On the morning of June 29, Robert E. Lee was faced with an opportunity few commanders ever have. His enemy, with 100,000 men, hundreds of guns, and thousands of wagons, was retreating across his front. McClellan had few options in the way of roads, and Lee had five roads radiating from Richmond like the spokes of a wheel. It seemed to be the perfect opportunity! 

However, Lee had a problem. Most of his army was on the north side of the Chickahominy. The Federals had destroyed the bridges they had constructed, so Lee was left with New Bridge, and the crossing further back at Mechanicsville. It would take a good while to get his four divisions across. Lee needed to buy time, so he ordered John Magruder and Benjamin Huger to attack in an effort to pin down the Federal rear. Jackson would rebuild a bridge and join the attack.

Unfortunately for Lee, Huger did nothing. Jackson never attacked, mainly due to a misunderstanding of orders drafted by one of Lee’s aides, and because of the time it took to rebuild a bridge. Magruder finally attacked, but with only a portion of his force. In Magruder’s defense, he faced two Union corps. The resulting battle of Savage Station was a minor affair (unless you were a participant!),

During the night the Federals continued their escape, slipping across the bridge at White Oak Swamp. One more day and the Union army might make it to the safety of their gunboats on the James.

On the 30th, Lee planned for what would be his best chance in this campaign, and one of his best in the war, to inflict a catastrophic defeat on the enemy. Benjamin Huger would strike towards the Riddell’s Shop crossroads, now known as Glendale. James Longstreet and A.P. Hill would attack on his right flank, and the three would cut the Union army in two. Theophilus Holmes had been brought up from the Petersburg area, and he would move down the River Road and harass the Union retreat. Magruder would be in reserve. The “hammer” would be Jackson, who would cross the White Oak Swamp and smash the portion of the Federal army cut off at Riddell’s Shop.

Things began to unravel almost immediately. Huger did nothing, save for a minor artillery duel. Theophilus Holmes also showed a lack of competence and made no contribution. In fact, his was a negative one: he requested reinforcements from Lee, who sent Magruder’s 13,000 men marching to the river in support and so would take no part in the day’s action. They would be needed desperately.

The greatest disappointment was Stonewall: this would be the low point of the war for him. Totally exhausted from the Valley campaign and several rides to Richmond, he spent an important part of the day asleep. All that remained for Lee were the divisions of Longstreet and A.P. Hill—19,000 men out of the 72,000 available to Lee that day!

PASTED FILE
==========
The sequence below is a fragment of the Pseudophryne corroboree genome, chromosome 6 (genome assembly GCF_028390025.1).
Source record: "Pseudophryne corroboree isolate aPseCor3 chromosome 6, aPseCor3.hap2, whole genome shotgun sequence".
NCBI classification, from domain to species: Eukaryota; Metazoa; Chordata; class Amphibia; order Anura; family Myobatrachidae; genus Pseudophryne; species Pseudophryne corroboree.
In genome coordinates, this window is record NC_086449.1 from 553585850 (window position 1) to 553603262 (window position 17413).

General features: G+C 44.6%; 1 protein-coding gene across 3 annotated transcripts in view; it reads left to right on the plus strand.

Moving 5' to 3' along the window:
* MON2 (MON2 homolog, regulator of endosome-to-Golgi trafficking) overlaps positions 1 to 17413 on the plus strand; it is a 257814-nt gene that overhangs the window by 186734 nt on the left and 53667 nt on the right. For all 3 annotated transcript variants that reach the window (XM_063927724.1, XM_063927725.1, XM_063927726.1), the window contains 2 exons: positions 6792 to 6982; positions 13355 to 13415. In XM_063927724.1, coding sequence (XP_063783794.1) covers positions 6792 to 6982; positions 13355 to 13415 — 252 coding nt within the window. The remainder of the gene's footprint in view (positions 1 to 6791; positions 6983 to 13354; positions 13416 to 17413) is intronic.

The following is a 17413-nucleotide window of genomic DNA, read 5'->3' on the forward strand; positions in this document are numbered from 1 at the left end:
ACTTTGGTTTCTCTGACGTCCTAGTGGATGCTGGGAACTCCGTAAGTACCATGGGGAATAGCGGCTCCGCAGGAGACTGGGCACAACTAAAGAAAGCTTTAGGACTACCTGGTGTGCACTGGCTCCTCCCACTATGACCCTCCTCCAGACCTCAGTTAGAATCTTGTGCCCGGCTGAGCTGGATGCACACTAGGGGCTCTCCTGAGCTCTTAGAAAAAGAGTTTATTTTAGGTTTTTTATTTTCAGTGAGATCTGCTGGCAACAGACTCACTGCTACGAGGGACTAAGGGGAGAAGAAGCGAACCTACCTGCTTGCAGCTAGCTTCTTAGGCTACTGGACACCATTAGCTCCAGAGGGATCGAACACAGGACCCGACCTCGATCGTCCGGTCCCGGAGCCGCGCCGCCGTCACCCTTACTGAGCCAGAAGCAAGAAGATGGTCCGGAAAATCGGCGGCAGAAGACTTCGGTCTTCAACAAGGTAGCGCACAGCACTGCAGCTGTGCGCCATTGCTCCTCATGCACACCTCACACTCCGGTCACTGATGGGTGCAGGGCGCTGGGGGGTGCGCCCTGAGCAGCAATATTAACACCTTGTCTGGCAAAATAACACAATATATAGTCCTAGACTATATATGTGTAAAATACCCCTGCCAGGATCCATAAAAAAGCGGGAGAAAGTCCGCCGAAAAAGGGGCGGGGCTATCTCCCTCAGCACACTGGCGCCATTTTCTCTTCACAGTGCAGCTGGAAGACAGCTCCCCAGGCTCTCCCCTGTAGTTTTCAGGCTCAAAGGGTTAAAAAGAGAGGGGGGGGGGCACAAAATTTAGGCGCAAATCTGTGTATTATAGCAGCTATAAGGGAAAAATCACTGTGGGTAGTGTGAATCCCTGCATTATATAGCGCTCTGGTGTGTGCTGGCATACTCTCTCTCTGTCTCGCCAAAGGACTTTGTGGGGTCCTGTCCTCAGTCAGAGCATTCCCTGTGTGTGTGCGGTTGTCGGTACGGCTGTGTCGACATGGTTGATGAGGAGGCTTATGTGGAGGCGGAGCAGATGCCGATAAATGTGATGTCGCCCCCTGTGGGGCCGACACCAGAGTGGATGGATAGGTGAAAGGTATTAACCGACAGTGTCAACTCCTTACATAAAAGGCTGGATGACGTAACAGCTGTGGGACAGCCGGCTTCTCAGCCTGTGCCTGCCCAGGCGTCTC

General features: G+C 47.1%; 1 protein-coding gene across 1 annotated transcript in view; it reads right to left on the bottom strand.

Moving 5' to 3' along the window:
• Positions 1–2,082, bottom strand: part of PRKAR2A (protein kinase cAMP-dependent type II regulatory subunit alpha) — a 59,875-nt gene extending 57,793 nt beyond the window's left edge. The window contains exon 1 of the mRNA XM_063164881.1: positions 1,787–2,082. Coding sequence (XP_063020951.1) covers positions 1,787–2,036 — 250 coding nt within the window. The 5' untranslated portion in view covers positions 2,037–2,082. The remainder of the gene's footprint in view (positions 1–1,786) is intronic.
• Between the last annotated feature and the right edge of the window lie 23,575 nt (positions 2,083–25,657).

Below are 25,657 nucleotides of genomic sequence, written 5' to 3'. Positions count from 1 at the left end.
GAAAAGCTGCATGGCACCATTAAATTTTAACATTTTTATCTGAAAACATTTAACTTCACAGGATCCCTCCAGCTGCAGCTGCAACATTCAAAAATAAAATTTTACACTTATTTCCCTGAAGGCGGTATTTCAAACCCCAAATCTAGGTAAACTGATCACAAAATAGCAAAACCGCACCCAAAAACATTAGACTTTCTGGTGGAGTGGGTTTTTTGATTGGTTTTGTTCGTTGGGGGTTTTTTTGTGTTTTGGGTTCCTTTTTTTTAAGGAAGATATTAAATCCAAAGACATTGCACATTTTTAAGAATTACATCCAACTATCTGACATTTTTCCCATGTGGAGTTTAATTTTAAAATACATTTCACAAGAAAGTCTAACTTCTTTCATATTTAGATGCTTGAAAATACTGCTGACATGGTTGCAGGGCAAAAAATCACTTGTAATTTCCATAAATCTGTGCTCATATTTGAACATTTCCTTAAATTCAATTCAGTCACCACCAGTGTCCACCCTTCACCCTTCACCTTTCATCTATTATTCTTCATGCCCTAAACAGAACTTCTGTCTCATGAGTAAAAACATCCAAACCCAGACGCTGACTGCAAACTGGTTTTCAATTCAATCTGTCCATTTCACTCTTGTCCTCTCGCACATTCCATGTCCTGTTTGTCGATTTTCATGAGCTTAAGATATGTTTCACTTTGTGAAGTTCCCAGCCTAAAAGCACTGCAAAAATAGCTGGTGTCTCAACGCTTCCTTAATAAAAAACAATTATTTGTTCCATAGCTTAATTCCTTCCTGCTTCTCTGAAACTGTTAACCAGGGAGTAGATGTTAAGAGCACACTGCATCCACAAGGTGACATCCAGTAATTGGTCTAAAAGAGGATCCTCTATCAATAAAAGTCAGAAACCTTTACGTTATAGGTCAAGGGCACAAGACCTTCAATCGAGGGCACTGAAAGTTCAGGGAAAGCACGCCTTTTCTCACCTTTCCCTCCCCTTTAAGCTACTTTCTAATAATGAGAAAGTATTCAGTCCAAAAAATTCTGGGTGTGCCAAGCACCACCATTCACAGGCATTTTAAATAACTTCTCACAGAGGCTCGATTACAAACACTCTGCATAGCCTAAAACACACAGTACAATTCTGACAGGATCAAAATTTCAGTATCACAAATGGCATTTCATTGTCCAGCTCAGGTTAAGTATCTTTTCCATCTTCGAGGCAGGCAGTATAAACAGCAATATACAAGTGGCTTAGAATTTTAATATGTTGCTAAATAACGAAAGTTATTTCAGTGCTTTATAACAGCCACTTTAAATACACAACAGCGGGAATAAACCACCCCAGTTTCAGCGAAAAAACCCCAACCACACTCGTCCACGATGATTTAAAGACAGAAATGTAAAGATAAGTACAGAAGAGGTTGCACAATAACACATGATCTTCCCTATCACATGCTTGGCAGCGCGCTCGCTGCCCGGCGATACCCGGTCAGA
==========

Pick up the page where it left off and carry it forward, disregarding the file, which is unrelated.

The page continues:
It’s so important to walk a battlefield if you want to understand it, and Glendale is a perfect example. The wooded area has some clearings for small farms, rolling terrain, and swamps. At times, it’s impossible to see anything around you. Longstreet ordered four brigades to attack, but they did not do so in unison. Kemper advanced, but owing to the heavy woods could not see if Jenkins, to his left, was beginning his assault. Branch was supposed to move ahead with Kemper, but had difficulty locating him until he could hear the sound of the guns. As a result, Kemper’s brigade attacked on its own. Each of the subsequent scattered attacks was eventually beaten back. Near nightfall, A.P. Hill’s division was brought up, and the Union defenses were finally taken. Unfortunately for the Confederates, the road the Federals were retreating on was never severed. More than 7,000 men, blue and gray, fell that day, with little gain for the Confederates.

During the night, McClellan’s army retreated over the gentle slope of Malvern Hill. By morning, four union corps would be arrayed in a horseshoe configuration, with 30-40 guns in front, nearly hub-to-hub over a 900-yard wide front. The Confederates could see the guns, but had no idea what was on the other side of the hill. It appeared formidable, but Longstreet suggested that Confederate artillery could be positioned in a manner that would drive the Union guns off of the hill. However, the gray guns could never even establish themselves in position: batteries were destroyed as soon as they appeared.

As Lee and Longstreet rode off to scout the Federal right flank, Lee left one of his most disastrous orders. Lewis Armistead’s men were in front. Armistead was to watch to see if the Federals pulled back, and if they did, his men were to charge “with a yell.” At this signal, other Confederates were ordered to do the same. At the time, his men were engaged with Union pickets and sharpshooters. As they gained on the enemy, those few Federals pulled back, and Armistead’s men, of course, yelled.

Taking this for the signal to attack, John B. Magruder sent his men forward. D.H Hill also sent his men in. It was a perfect slaughterhouse. Wave after wave of Confederates advanced across the open slope and were cut down by the thousands. By nightfall, 5,000 Confederates lay on the field, dead, dying or wounded. Union generals urged McClellan to attack, but he would have none of it. By dawn his men were gone, soon to be beneath the cover of the Union fleet.